A List of Things That Didn't Kill Me

A List of Things That Didn't Kill Me

Jason Schmidt / Feb 19, 2020

A List of Things That Didn t Kill Me How does a good kid overcome a bad childhood Jason Schmidt s searing debut memoir explores that question with unflinching clarity and wit in the tradition of Jeannette Walls The Glass Castle Jason Sc

  • Title: A List of Things That Didn't Kill Me
  • Author: Jason Schmidt
  • ISBN: null
  • Page: 455
  • Format: Kindle Edition
  • How does a good kid overcome a bad childhood Jason Schmidt s searing debut memoir explores that question with unflinching clarity and wit, in the tradition of Jeannette Walls The Glass Castle.Jason Schmidt wasn t surprised when he came home one day during his junior year of high school and found his father, Mark, crawling around in a giant pool of blood Things like thatHow does a good kid overcome a bad childhood Jason Schmidt s searing debut memoir explores that question with unflinching clarity and wit, in the tradition of Jeannette Walls The Glass Castle.Jason Schmidt wasn t surprised when he came home one day during his junior year of high school and found his father, Mark, crawling around in a giant pool of blood Things like that had been happening a lot since Mark had been diagnosed with HIV, three years earlier.Jason s life with Mark was full of secrets about drugs, crime, and sex If the straights people with normal lives ever found out any of those secrets, the police would come Jason s home would be torn apart So the rule, since Jason had been in preschool, was never to tell the straights anything.A List of Things That Didn t Kill Me is a funny, disturbing memoir full of brutal insights and unexpected wit that explores the question How do you find your moral center in a world that doesn t seem to have one

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      Posted by:Jason Schmidt
      Published :2019-05-18T01:00:35+00:00

    About "Jason Schmidt"

      • Jason Schmidt

        Jason Schmidt Is a well-known author, some of his books are a fascination for readers like in the A List of Things That Didn't Kill Me book, this is one of the most wanted Jason Schmidt author readers around the world.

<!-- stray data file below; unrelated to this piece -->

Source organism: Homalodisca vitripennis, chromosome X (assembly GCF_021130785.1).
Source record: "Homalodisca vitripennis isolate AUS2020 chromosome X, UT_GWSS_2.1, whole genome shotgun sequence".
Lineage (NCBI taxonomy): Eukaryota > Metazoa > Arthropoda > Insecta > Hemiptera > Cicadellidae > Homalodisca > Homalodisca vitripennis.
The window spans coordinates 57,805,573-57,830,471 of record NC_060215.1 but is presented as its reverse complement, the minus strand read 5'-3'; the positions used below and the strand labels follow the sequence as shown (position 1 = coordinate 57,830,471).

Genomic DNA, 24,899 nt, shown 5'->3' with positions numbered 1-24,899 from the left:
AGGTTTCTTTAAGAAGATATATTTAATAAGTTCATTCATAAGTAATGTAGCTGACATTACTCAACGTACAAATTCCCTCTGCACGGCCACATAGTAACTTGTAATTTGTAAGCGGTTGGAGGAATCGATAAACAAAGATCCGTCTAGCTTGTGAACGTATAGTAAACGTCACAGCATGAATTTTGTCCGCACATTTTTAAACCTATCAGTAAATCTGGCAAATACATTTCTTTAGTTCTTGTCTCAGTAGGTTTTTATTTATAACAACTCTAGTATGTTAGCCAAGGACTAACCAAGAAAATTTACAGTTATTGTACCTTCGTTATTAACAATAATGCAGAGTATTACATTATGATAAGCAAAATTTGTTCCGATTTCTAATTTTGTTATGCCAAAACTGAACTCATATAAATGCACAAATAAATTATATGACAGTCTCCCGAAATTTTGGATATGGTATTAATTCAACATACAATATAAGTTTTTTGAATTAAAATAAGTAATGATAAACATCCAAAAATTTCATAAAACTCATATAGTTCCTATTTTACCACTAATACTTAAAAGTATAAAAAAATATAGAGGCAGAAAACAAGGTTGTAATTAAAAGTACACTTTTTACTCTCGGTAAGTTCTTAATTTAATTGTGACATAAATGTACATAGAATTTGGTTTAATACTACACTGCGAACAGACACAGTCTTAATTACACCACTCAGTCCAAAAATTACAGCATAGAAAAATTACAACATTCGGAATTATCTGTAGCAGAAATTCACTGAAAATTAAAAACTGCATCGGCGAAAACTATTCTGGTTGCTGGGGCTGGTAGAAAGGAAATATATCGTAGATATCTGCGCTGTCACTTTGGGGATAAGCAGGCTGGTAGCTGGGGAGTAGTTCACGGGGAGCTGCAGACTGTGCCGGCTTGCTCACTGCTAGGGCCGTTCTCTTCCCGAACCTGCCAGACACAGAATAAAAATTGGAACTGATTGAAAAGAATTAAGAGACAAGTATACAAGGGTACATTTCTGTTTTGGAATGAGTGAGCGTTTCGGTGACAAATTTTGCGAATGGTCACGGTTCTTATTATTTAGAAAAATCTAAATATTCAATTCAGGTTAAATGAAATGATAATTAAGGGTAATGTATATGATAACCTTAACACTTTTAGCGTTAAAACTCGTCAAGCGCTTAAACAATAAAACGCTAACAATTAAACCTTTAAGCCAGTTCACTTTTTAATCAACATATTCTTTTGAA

1. Jason was a student in one of my creative writing classes in 1998, and I can say without reservation that he is the most talented undergraduate I ever worked with. I have followed his writing ever since -- through his (now defunct, and much missed) weblog, short stories, a beautifully written novel, and finally this memoir. There are very basic things children should be able to take for granted, whether rich or poor: food, someplace to sleep, a watchful and nurturing adult. Kids who don't have t [...]

    2. Jason’s memoir should be titled, A List of Things That Didn’t Put Me behind Bars, because after reading his memoir, Jason should be lucky he didn’t lose it. Jason’s ability to write down his daily life without all the negative emotions and baggage that came trampling along beside him was amazing. His father was candid and perhaps that helped Jason in his ability to tell it truthfully and not bitterly, his memoir was truly an eye-opener. According to his father, Jason was a “by-product [...]

    3. A List of Things that Didn't Kill Me is an eye-opening memoir about growing up with an abusive parent, and it's also a story of getting through a rough life, of determination to keep going. Schmidt's story can be brutal at times, but it doesn't read as a series of tragedies. It's admirable how he gets through it and tells his story after the fact, portraying his relationship with his dad and his life as very complex and many-sided. I like Schmidt's writing style in his prose, but the chapter str [...]

    4. I'm amazed the author made it to adulthood, with a mother who abandoned him to his (initially) closeted father, and the constant parade of drug users, dealers, abusers etc. There is redemption and hope at the end, and I would have liked to have had a little more about how he turned his life around, with the support of a retired principal. This is the most intense 'misery lit' book I've ever read, and I've read a fewNot sure if I'd recommend it to any of the students at school, or buy it for our [...]

    5. Wow. This is a heavy memoir. This kid goes through a hell of a childhood and keeps on going. Every time I thought, "How did he manage?" I realize, he didn't realize there was any option but to do just that. I was surprised to find that this book is labeled as young adult. Some of my 8th grade students are excellent readers and more mature than their chronological age, but I'd think twice about putting this story into their hands. Not that it's not a valuable story - it IS - but it's a lot to pro [...]